Scarcity of Female Beauty in Galway

Asenath Nicholson
Chapter IX (19) | Start of Chapter

Friday.—Early I prepared for a walk of eighteen miles to Galway. The road was muddy, and there was quite an appearance of rain. The kind people did all they could do for my comfort, and asked me two-pence a night for my lodging. This was the stated price to all. I was soon joined by a man and his wife, with a car, riding alternately, which made the journey slow, and they kindly relieved me of my basket; and I walked nine miles with tolerable ease. I was resting upon a stone when the post-car arrived, and offered to take me to Galway for a shilling. I paid it, light as was my purse, and reached the town at two o'clock, with half-a-crown.

This ancient sea-port is celebrated in history for many a wonderful tale. It is not an inviting city for a stranger, on a muddy day; the suburbs are wretched in the extreme, and not in all Ireland, Bantry excepted, can there be found more that is forbidding to the eyes of strangers. The fishwomen, which are abundant there, are coarse and ugly in their looks, and none in all Connaught could exceed them in staring; and follow me they would, from street to street, from shop to shop.

I found a comfortable lodging-house in some respects, and in some it was uncomfortable; but knowing that slender purses must not put on airs, I went to the post-office to ascertain whether a letter were in waiting, but found none. Sixpence a night for lodging was the price, and find my own potatoes. I had five sixpences, and with these I must make my way back to Kilkenny. I had no fear, for I knew all would be right, and so I perambulated the town, and saw what I could see, enjoyed what I could enjoy, and then went home for the night.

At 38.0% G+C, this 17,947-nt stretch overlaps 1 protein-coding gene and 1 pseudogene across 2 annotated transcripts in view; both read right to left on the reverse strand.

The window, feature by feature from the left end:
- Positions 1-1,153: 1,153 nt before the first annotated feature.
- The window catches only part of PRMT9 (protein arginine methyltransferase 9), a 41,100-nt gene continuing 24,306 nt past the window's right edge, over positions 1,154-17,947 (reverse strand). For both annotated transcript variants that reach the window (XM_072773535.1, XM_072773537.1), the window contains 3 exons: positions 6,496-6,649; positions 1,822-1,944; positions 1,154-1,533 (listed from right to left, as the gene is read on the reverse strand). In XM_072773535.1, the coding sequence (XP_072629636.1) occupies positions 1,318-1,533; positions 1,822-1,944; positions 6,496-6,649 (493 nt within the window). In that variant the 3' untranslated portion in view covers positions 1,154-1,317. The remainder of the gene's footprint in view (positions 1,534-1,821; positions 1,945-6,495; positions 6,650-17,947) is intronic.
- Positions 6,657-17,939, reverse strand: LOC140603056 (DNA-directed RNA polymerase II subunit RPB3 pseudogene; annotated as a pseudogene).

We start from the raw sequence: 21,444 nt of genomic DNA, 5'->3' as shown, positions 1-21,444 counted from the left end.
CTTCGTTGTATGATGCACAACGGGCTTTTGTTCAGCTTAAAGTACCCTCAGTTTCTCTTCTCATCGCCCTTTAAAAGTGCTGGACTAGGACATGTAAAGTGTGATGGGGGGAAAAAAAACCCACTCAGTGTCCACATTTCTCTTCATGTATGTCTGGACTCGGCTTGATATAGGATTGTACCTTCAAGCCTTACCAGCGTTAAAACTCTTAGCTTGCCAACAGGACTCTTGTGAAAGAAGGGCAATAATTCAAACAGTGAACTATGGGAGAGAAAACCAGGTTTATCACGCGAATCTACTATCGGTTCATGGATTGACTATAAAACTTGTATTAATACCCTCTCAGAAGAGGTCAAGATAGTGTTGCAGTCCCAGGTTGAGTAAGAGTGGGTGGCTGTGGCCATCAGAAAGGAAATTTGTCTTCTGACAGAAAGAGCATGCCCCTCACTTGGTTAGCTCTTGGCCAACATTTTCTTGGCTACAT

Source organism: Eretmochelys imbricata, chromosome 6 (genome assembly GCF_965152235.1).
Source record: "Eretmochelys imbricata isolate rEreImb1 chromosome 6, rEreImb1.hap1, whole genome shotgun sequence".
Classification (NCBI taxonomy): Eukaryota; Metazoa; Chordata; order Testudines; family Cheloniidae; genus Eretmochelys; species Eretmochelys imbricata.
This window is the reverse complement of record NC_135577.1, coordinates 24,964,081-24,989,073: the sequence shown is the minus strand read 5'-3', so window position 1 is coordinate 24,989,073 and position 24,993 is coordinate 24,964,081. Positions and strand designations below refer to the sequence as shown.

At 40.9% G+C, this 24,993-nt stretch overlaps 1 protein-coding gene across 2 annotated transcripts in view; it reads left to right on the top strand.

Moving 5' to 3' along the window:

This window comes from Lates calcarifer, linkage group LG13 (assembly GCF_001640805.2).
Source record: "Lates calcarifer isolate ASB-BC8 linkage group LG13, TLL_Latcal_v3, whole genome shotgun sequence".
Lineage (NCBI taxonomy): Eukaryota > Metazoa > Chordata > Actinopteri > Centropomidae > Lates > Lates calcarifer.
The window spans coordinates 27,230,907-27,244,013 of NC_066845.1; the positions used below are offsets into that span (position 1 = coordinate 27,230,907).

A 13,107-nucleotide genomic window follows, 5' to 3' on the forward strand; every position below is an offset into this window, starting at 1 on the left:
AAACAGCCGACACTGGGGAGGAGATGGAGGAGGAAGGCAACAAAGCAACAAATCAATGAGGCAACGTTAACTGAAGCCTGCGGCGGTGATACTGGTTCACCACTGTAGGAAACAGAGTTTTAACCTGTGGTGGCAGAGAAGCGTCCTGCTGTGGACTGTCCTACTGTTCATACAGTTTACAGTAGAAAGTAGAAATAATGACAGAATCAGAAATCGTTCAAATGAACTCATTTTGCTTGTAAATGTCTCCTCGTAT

Ireland’s Welome to the Stranger is one of the best accounts of Irish social conditions, customs, quirks and habits that you could wish for. The author, Mrs Asenath Nicholson, was an American widow who travelled extensively in Ireland on the eve of the Great Famine and meticulously observed the Irish peasantry at work and play, as well as noting their living conditions and diet. The book is also available from Kindle.